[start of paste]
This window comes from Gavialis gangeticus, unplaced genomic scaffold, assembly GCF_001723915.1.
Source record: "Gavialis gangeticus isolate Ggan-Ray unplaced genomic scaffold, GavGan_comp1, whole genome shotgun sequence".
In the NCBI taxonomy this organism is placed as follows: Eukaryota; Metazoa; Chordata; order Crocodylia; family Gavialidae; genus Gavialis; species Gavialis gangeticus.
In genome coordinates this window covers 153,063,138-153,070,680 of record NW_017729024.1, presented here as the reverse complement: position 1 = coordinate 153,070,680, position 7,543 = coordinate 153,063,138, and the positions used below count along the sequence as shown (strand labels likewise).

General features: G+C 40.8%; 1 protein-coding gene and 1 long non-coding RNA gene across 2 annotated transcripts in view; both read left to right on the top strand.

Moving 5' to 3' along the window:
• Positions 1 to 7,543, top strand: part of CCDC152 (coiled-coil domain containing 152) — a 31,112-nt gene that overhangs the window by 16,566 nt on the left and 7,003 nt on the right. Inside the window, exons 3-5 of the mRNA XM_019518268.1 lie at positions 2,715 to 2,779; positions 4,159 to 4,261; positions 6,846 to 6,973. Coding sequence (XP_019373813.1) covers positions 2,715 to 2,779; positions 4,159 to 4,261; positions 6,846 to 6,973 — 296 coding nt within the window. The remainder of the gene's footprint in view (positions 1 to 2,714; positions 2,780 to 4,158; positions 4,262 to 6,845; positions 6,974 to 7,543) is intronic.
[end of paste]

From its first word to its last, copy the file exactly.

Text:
This window comes from Gavialis gangeticus, unplaced genomic scaffold, assembly GCF_001723915.1.
Source record: "Gavialis gangeticus isolate Ggan-Ray unplaced genomic scaffold, GavGan_comp1, whole genome shotgun sequence".
In the NCBI taxonomy this organism is placed as follows: Eukaryota; Metazoa; Chordata; order Crocodylia; family Gavialidae; genus Gavialis; species Gavialis gangeticus.
In genome coordinates this window covers 153,063,138-153,070,680 of record NW_017729024.1, presented here as the reverse complement: position 1 = coordinate 153,070,680, position 7,543 = coordinate 153,063,138, and the positions used below count along the sequence as shown (strand labels likewise).

General features: G+C 40.8%; 1 protein-coding gene and 1 long non-coding RNA gene across 2 annotated transcripts in view; both read left to right on the top strand.

Moving 5' to 3' along the window:
• Positions 1 to 7,543, top strand: part of CCDC152 (coiled-coil domain containing 152) — a 31,112-nt gene that overhangs the window by 16,566 nt on the left and 7,003 nt on the right. Inside the window, exons 3-5 of the mRNA XM_019518268.1 lie at positions 2,715 to 2,779; positions 4,159 to 4,261; positions 6,846 to 6,973. Coding sequence (XP_019373813.1) covers positions 2,715 to 2,779; positions 4,159 to 4,261; positions 6,846 to 6,973 — 296 coding nt within the window. The remainder of the gene's footprint in view (positions 1 to 2,714; positions 2,780 to 4,158; positions 4,262 to 6,845; positions 6,974 to 7,543) is intronic.